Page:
Measuring Turnover of SIV DNA in Resting CD4+T Cells Using Pyrosequencing: Implications for the Timing of HIV Eradication Therapies
AuthorReece, JC; Martyushev, A; Petravic, J; Grimm, A; Gooneratne, S; Amaresena, T; De Rose, R; Loh, L; Davenport, MP; Kent, SJ
Source TitlePLoS One
PublisherPUBLIC LIBRARY SCIENCE
University of Melbourne Author/sLoh, Liyen; Gooneratne, Dona; Reece, Jeanette; Kent, Stephen; De Rose, Robert; Amarasena, Haripriya
AffiliationMicrobiology and Immunology
Medicine and Radiology
Chemical and Biomolecular Engineering
Melbourne School of Population and Global Health
Document TypeJournal Article
CitationsReece, J. C., Martyushev, A., Petravic, J., Grimm, A., Gooneratne, S., Amaresena, T., De Rose, R., Loh, L., Davenport, M. P. & Kent, S. J. (2014). Measuring Turnover of SIV DNA in Resting CD4+T Cells Using Pyrosequencing: Implications for the Timing of HIV Eradication Therapies. PLOS ONE, 9 (4), https://doi.org/10.1371/journal.pone.0093330.
Access StatusOpen Access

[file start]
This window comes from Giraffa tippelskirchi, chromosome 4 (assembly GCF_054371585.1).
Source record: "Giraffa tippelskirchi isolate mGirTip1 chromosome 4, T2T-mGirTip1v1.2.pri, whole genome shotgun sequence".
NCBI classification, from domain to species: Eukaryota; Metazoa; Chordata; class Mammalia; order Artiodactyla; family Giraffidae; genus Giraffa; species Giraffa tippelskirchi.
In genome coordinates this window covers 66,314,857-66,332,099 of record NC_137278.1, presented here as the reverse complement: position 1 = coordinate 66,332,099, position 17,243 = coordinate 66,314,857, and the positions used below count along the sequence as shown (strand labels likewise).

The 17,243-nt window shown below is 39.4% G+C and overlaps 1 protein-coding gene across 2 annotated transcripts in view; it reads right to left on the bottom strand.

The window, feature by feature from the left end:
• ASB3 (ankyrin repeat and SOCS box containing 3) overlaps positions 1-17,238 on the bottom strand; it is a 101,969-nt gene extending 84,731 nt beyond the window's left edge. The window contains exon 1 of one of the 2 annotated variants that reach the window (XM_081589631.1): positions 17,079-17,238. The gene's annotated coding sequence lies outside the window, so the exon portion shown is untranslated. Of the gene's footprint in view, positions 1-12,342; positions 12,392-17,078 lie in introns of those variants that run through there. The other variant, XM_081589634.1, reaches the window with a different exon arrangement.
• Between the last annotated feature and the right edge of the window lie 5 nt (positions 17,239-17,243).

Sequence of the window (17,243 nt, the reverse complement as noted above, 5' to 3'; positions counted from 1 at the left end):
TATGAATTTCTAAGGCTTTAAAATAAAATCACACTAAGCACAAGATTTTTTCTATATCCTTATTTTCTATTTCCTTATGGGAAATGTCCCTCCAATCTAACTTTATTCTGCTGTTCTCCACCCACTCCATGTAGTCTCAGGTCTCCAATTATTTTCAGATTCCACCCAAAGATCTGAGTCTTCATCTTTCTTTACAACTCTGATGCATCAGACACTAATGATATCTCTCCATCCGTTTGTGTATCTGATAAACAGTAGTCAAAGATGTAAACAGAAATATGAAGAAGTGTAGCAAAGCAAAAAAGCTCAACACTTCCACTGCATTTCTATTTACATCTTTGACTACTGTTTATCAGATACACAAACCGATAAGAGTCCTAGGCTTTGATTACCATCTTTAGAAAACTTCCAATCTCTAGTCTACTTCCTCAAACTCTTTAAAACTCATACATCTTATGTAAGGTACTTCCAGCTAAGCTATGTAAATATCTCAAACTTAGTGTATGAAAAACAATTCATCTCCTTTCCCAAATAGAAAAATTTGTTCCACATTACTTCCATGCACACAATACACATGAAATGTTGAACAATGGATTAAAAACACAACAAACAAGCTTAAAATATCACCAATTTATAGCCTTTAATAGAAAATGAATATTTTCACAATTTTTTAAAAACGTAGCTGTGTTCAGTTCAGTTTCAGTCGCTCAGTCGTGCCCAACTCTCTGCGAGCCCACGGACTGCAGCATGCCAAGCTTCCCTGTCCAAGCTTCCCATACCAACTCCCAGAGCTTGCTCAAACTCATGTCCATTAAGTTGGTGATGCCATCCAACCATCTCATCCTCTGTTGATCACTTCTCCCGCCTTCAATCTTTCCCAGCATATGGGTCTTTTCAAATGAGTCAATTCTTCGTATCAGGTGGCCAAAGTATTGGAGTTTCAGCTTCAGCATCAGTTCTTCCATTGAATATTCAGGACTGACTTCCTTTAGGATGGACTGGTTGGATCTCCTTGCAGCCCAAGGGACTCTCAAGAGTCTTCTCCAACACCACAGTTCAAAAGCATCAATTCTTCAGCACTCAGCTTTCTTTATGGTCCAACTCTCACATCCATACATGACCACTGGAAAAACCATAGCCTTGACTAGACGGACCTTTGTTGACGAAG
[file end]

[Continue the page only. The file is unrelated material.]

Resting CD4+ T cells are a reservoir of latent HIV-1. Understanding the turnover of HIV DNA in these cells has implications for the development of eradication strategies. Most studies of viral latency focus on viral persistence under antiretroviral therapy (ART). We studied the turnover of SIV DNA resting CD4+ T cells during active infection in a cohort of 20 SIV-infected pigtail macaques. We compared SIV sequences at two Mane-A1*084:01-restricted CTL epitopes using serial plasma RNA and resting CD4+ T cell DNA samples by pyrosequencing, and used a mathematical modeling approach to estimate SIV DNA turnover. We found SIV DNA turnover in resting CD4+ T cells was slow in animals with low chronic viral loads, consistent with the long persistence of latency seen under ART. However, in animals with high levels of chronic viral replication, turnover was high. SIV DNA half-life within resting CD4 cells correleated with viral load (p = 0.0052) at the Gag KP9 CTL epitope. At a second CTL epitope in Tat (KVA10) there was a trend towards an association of SIV DNA half-life in resting CD4 cells and viral load (p = 0.0971). Further, we found that the turnover of resting CD4+ T cell SIV DNA was higher for escape during early infection than for escape later in infection (p = 0.0084). Our results suggest viral DNA within resting CD4 T cells is more labile and may be more susceptible to reactivation/eradication treatments when there are higher levels of virus replication and during early/acute infection.
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